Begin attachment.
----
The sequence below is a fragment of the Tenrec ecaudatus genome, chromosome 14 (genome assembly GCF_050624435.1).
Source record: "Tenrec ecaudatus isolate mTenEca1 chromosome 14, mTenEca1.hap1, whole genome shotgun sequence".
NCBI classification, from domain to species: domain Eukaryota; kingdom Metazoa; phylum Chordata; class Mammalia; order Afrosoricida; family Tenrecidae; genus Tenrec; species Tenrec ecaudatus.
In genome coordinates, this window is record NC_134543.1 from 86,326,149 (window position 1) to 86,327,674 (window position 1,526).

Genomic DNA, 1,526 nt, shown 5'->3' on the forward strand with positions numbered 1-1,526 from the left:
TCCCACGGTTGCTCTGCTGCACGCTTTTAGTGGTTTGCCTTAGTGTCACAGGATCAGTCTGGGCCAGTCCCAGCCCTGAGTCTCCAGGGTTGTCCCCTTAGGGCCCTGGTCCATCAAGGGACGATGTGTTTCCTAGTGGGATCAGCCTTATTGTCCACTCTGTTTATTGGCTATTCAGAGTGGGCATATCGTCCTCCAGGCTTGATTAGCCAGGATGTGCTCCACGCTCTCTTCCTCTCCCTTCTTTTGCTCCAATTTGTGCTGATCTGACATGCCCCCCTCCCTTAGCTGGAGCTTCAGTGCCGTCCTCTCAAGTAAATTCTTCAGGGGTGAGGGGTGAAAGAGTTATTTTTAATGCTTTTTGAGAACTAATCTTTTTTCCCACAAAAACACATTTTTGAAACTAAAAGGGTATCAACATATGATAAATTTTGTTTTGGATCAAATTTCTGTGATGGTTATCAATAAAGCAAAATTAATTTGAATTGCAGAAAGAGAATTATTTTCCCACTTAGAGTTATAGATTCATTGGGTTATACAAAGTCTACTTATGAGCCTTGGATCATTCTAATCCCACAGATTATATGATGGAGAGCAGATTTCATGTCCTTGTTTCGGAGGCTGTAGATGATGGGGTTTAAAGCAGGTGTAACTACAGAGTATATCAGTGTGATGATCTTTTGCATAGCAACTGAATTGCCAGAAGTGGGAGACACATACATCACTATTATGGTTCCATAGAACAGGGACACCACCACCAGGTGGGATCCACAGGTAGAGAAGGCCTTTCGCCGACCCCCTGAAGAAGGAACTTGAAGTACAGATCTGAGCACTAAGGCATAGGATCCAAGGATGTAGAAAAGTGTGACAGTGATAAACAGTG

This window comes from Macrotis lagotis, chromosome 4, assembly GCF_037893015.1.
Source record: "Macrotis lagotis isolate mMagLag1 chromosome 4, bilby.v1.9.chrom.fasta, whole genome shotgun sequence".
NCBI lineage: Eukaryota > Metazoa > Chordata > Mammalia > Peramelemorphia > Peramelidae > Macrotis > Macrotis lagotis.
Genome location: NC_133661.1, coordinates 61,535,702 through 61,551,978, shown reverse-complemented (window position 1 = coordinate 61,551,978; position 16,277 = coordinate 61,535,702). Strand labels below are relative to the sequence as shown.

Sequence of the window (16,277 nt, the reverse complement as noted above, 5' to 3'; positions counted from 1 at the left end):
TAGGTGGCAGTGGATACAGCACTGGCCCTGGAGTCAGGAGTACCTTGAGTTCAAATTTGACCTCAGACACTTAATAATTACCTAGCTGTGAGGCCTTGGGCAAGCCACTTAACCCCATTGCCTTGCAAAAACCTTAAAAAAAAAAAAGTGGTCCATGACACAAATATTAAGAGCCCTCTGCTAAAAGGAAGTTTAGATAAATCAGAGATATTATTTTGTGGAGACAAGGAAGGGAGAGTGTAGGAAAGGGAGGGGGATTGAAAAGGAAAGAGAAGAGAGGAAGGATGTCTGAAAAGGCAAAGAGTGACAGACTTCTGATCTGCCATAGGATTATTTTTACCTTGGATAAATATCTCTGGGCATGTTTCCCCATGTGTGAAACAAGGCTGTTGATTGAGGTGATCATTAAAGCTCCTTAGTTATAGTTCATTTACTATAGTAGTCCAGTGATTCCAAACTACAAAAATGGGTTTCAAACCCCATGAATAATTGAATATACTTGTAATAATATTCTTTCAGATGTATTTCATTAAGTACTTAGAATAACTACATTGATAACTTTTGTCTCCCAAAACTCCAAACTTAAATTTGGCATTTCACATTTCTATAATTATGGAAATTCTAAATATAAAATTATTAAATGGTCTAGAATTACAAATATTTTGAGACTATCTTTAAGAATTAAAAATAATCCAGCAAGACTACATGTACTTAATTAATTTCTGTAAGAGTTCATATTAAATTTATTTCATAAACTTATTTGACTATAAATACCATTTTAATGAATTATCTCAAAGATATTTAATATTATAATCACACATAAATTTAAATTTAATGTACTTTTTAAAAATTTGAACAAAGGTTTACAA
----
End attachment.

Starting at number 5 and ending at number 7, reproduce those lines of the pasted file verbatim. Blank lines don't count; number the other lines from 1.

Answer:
Genomic DNA, 1,526 nt, shown 5'->3' on the forward strand with positions numbered 1-1,526 from the left:
TCCCACGGTTGCTCTGCTGCACGCTTTTAGTGGTTTGCCTTAGTGTCACAGGATCAGTCTGGGCCAGTCCCAGCCCTGAGTCTCCAGGGTTGTCCCCTTAGGGCCCTGGTCCATCAAGGGACGATGTGTTTCCTAGTGGGATCAGCCTTATTGTCCACTCTGTTTATTGGCTATTCAGAGTGGGCATATCGTCCTCCAGGCTTGATTAGCCAGGATGTGCTCCACGCTCTCTTCCTCTCCCTTCTTTTGCTCCAATTTGTGCTGATCTGACATGCCCCCCTCCCTTAGCTGGAGCTTCAGTGCCGTCCTCTCAAGTAAATTCTTCAGGGGTGAGGGGTGAAAGAGTTATTTTTAATGCTTTTTGAGAACTAATCTTTTTTCCCACAAAAACACATTTTTGAAACTAAAAGGGTATCAACATATGATAAATTTTGTTTTGGATCAAATTTCTGTGATGGTTATCAATAAAGCAAAATTAATTTGAATTGCAGAAAGAGAATTATTTTCCCACTTAGAGTTATAGATTCATTGGGTTATACAAAGTCTACTTATGAGCCTTGGATCATTCTAATCCCACAGATTATATGATGGAGAGCAGATTTCATGTCCTTGTTTCGGAGGCTGTAGATGATGGGGTTTAAAGCAGGTGTAACTACAGAGTATATCAGTGTGATGATCTTTTGCATAGCAACTGAATTGCCAGAAGTGGGAGACACATACATCACTATTATGGTTCCATAGAACAGGGACACCACCACCAGGTGGGATCCACAGGTAGAGAAGGCCTTTCGCCGACCCCCTGAAGAAGGAACTTGAAGTACAGATCTGAGCACTAAGGCATAGGATCCAAGGATGTAGAAAAGTGTGACAGTGATAAACAGTG

This window comes from Macrotis lagotis, chromosome 4, assembly GCF_037893015.1.